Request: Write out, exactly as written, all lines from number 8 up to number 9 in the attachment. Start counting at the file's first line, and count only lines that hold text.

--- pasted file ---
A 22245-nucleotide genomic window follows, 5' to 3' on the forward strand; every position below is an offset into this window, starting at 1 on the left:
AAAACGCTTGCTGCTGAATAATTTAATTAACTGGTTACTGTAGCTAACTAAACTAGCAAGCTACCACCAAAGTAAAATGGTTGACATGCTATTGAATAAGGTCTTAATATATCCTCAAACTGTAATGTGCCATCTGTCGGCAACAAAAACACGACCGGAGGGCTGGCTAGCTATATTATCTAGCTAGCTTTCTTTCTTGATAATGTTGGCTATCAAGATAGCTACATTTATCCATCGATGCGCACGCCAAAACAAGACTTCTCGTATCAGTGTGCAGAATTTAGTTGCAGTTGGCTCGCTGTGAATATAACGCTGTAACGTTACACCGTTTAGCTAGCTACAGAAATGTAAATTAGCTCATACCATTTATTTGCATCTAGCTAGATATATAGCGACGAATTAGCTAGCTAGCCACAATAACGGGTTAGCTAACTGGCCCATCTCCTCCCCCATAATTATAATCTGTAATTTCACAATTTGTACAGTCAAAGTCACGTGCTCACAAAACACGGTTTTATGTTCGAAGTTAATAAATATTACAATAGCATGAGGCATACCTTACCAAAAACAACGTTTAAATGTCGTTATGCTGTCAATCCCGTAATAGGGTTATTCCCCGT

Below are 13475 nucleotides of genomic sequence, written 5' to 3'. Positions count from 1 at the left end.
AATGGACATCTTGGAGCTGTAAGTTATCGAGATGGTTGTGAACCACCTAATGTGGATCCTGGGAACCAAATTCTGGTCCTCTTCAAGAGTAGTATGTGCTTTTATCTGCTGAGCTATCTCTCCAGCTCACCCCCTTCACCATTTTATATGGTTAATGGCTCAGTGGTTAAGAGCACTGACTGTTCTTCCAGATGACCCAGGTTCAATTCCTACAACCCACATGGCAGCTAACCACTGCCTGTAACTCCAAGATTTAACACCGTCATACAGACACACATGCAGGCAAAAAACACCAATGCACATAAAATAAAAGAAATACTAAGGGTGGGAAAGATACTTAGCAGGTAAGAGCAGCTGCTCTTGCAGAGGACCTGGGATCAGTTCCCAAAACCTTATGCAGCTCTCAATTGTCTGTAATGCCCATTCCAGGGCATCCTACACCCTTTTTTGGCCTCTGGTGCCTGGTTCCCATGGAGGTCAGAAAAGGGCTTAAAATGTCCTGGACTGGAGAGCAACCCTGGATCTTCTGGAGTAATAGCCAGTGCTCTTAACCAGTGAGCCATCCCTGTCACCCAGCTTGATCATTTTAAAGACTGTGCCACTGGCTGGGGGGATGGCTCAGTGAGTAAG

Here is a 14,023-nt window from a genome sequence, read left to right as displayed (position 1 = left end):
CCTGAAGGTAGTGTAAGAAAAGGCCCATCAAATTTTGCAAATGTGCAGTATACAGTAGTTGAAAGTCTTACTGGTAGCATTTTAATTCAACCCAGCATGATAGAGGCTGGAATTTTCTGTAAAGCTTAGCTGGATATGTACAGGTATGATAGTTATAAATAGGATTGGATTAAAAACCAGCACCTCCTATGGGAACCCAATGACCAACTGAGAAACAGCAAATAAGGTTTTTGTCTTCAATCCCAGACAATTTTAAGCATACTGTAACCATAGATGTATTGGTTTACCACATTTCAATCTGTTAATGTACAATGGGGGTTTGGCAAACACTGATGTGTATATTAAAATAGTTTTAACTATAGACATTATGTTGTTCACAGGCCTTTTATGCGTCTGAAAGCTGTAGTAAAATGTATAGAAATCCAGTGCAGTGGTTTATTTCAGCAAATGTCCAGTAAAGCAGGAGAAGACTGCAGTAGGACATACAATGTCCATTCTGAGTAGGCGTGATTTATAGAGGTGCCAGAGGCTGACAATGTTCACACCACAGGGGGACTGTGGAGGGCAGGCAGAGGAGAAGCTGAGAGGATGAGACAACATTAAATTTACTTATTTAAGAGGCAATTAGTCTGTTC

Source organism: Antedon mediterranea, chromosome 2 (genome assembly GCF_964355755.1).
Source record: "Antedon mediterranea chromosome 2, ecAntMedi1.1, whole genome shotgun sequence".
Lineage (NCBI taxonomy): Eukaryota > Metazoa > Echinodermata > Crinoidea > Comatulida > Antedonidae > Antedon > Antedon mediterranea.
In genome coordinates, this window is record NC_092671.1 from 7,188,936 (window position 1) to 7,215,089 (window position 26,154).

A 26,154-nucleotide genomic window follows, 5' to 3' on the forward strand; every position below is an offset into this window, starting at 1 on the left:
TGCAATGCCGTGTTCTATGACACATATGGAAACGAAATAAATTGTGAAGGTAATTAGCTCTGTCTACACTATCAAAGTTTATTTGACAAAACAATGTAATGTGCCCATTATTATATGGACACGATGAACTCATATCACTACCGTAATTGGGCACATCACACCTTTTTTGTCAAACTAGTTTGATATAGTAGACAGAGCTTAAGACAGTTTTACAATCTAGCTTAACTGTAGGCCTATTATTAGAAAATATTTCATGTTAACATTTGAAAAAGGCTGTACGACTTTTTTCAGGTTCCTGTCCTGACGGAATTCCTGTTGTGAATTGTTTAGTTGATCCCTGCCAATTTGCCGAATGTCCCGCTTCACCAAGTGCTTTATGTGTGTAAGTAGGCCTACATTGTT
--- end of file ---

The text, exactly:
Source record: "Antedon mediterranea chromosome 2, ecAntMedi1.1, whole genome shotgun sequence".
Lineage (NCBI taxonomy): Eukaryota > Metazoa > Echinodermata > Crinoidea > Comatulida > Antedonidae > Antedon > Antedon mediterranea.